syllable

noun
syl·​la·​ble | \ ˈsi-lə-bəl How to pronounce syllable (audio) \

Definition of syllable

 (Entry 1 of 2)

1 : a unit of spoken language that is next bigger than a speech sound and consists of one or more vowel sounds alone or of a syllabic consonant alone or of either with one or more consonant sounds preceding or following
2 : one or more letters (such as syl, la, and ble) in a word (such as syl*la*ble) usually set off from the rest of the word by a centered dot or a hyphen and roughly corresponding to the syllables of spoken language and treated as helps to pronunciation or as guides to placing hyphens at the end of a line
3 : the smallest conceivable expression or unit of something : jot

syllable

verb
syllabled; syllabling\ ˈsi-​lə-​b(ə-​)liŋ How to pronounce syllabling (audio) \

Definition of syllable (Entry 2 of 2)

transitive verb

1 : to give a number or arrangement of syllables to (a word or verse)
2 : to express or utter in or as if in syllables

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Synonyms for syllable

Synonyms: Noun

beans, bubkes (also bupkes), continental, damn, darn (also durn), diddly [slang], diddly-squat [slang], doodley-squat (or doodly-squat), fig, ghost, hoot, iota, jot, lick, modicum, rap, squat [slang], tittle, whit, whoop

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Examples of syllable in a Sentence

Noun

The word “doctor” has two syllables. “Doctor” is a two-syllable word. The first syllable of the word “doctor” is given stress.
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Recent Examples on the Web: Noun

There are also significant differences in the information density of each language, meaning the amount of information contained per syllable. Olivia Goldhill, Quartz, "The language you speak changes how informative you can be," 8 Sep. 2019 Many Germans, on the other hand, are slow enunciators, delivering five to six syllables in the same amount of time. Eva Frederick, Science | AAAS, "Top stories: ‘Extreme male brain’ does not cause autism, a lost Maya city, and disappearing sharks," 6 Sep. 2019 Then, the species should evolve larger syllable repertoires over time. Cristina Robinson, The Conversation, "Complex birdsongs help biologists piece together the evolution of lifelong learning," 3 Sep. 2019 Alice In Chains commanded the communal spirit right out of the box without any urging, the crowd singing every syllable of the first two songs. Serene Dominic, azcentral, "Alice in Chains and Korn rock Phoenix on what could be called 'Unhappy Together' Tour," 1 Sep. 2019 But the Classic is bringing a lot more than just a ton of syllables to Canton. Marc Bona, cleveland.com, "Why is the Black College Football Hall of Fame Classic important?," 31 Aug. 2019 The generic name, dulaglutide, is more of a tongue twister, a seeming mishmash of syllables that’s probably impenetrable to most patients. David Lazarus, chicagotribune.com, "Column: Where do generic drug names come from? Two women in Chicago, that’s where.," 24 July 2019 The generic name, dulaglutide, is more of a tongue twister, a seeming mishmash of syllables that’s probably impenetrable to most patients. Los Angeles Times, "Column: Wonder where generic drug names come from? Two women in Chicago, that’s where," 23 July 2019 Every time Emma forgets or mispronounces an Esperanto word or syllable, Kuroda cracks her stick on a desk, floor or chalkboard and screams out for Emma to try again. Joanne Engelhardt, The Mercury News, "Theater review: ‘Language Archive’ talks the talk," 18 July 2019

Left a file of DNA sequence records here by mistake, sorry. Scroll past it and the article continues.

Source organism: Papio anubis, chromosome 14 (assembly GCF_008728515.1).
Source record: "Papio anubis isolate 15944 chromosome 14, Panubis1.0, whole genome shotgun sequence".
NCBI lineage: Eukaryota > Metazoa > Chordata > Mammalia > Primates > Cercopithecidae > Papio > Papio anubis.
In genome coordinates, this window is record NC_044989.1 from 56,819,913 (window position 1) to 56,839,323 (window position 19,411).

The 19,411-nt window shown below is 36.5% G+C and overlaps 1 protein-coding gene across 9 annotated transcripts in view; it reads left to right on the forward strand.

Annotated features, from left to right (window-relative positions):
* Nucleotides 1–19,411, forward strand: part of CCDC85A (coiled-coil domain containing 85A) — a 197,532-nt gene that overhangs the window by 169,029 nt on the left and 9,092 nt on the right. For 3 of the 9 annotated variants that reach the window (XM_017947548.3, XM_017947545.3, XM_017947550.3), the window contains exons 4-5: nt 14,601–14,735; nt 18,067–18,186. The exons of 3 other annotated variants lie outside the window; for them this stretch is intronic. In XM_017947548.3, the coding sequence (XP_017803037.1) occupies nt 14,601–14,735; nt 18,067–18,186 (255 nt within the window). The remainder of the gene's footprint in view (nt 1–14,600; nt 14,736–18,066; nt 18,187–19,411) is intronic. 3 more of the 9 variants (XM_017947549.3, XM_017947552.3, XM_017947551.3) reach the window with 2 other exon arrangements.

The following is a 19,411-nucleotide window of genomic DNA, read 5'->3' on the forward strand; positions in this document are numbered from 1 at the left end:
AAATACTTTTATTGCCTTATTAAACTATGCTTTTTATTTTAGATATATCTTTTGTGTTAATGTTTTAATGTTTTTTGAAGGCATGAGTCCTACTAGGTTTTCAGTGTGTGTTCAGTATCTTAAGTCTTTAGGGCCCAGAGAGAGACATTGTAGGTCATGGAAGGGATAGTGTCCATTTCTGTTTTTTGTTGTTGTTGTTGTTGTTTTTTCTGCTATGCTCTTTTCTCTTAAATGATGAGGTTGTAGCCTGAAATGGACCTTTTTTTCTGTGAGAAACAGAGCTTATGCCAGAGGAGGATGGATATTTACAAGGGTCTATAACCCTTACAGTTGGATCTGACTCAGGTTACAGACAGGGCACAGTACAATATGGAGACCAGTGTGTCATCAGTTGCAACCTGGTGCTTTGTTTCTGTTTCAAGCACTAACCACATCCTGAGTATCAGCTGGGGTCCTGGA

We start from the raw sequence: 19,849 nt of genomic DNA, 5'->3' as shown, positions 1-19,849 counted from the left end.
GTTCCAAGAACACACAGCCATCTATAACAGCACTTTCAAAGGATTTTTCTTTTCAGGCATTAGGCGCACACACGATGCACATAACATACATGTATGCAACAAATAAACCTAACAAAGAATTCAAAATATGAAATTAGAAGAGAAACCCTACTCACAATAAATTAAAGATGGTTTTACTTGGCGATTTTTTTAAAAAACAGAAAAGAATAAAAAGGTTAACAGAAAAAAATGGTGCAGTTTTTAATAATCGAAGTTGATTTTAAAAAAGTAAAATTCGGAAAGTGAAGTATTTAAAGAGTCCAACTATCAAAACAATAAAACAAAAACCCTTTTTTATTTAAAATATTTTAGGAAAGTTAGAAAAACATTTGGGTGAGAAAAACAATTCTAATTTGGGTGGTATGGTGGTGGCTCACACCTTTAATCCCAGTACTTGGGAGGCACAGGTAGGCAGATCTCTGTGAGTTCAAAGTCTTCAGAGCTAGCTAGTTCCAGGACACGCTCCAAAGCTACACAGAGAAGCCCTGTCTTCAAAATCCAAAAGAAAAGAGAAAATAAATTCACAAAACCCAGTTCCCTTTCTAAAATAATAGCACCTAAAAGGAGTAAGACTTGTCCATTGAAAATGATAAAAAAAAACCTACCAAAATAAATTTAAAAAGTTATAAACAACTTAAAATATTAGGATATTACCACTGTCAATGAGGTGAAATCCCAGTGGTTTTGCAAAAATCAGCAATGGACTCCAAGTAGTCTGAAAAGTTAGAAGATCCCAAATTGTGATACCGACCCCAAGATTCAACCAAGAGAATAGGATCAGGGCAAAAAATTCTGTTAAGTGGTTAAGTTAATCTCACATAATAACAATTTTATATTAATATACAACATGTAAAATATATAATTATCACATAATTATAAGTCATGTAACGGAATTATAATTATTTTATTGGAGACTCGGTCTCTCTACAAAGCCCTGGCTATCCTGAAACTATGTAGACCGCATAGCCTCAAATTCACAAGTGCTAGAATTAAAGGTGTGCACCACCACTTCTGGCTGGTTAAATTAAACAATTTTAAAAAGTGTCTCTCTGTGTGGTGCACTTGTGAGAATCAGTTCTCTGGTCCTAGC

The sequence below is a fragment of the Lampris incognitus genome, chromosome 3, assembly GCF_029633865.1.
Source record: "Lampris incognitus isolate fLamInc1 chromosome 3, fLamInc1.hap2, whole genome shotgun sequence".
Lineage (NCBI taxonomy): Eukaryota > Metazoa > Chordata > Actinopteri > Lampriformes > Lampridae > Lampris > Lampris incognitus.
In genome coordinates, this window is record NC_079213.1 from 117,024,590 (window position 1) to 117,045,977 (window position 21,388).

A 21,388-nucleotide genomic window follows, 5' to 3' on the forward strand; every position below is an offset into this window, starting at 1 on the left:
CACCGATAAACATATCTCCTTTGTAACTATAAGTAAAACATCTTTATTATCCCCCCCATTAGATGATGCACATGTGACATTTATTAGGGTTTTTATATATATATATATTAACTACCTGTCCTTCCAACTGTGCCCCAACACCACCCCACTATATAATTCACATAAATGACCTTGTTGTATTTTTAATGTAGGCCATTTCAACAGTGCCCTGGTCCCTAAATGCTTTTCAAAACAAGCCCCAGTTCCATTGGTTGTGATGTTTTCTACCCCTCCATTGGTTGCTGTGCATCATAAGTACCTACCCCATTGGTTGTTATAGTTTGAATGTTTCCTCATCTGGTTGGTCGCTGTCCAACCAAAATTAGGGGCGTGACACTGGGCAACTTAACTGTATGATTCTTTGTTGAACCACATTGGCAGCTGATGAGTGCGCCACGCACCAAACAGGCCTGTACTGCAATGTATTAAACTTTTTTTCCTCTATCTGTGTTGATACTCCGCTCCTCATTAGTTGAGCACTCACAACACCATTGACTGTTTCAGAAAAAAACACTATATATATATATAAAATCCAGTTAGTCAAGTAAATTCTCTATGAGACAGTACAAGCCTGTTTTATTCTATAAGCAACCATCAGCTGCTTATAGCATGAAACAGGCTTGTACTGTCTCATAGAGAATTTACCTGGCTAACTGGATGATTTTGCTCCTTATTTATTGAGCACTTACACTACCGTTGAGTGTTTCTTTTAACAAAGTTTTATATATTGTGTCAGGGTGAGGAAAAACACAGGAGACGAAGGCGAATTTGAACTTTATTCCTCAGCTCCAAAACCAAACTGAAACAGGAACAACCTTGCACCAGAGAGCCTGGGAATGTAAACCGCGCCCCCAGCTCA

These example sentences are selected automatically from various online news sources to reflect current usage of the word 'syllable.' Views expressed in the examples do not represent the opinion of Merriam-Webster or its editors. Send us feedback.

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First Known Use of syllable

Noun

14th century, in the meaning defined at sense 1

Verb

15th century, in the meaning defined at sense 1

History and Etymology for syllable

Noun

Middle English, from Anglo-French sillabe, silable, from Latin syllaba, from Greek syllabē, from syllambanein to gather together, from syn- + lambanein to take — more at latch

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Dictionary Entries near syllable

syllabify

syllabism

syllabize

syllable

syllabub

syllabus

syllepsis

Statistics for syllable

Last Updated

18 Sep 2019

Look-up Popularity

Time Traveler for syllable

The first known use of syllable was in the 14th century

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More Definitions for syllable

syllable

noun

English Language Learners Definition of syllable

: any one of the parts into which a word is naturally divided when it is pronounced

syllable

noun
syl·​la·​ble | \ ˈsi-lə-bəl How to pronounce syllable (audio) \

Kids Definition of syllable

1 : a unit of spoken language that consists of one or more vowel sounds alone or with one or more consonant sounds coming before or following
2 : one or more letters (as syl, la, and ble) in a written word (as syl*la*ble) usually separated from the rest of the word by a centered dot or a hyphen and used as guides to the division of the word at the end of a line

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Comments on syllable

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